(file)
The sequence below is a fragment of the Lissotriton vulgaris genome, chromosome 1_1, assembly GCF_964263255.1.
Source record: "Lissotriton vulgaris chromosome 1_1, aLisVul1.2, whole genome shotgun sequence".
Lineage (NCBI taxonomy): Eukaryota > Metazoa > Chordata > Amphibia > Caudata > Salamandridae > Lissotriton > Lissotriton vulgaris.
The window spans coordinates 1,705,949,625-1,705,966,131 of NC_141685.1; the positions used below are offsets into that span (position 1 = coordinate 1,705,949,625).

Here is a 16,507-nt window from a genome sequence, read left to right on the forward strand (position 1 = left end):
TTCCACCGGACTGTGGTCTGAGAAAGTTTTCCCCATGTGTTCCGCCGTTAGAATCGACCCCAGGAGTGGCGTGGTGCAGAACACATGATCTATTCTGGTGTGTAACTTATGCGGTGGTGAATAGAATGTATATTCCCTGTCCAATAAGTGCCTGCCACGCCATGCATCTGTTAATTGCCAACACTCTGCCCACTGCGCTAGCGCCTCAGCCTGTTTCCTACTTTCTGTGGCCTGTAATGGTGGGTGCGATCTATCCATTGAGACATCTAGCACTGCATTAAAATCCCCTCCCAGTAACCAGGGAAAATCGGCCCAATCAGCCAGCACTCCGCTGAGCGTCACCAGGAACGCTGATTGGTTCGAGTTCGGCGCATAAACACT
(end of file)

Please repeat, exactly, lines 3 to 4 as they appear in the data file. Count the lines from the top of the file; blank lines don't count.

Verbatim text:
Lineage (NCBI taxonomy): Eukaryota > Metazoa > Chordata > Amphibia > Caudata > Salamandridae > Lissotriton > Lissotriton vulgaris.
The window spans coordinates 1,705,949,625-1,705,966,131 of NC_141685.1; the positions used below are offsets into that span (position 1 = coordinate 1,705,949,625).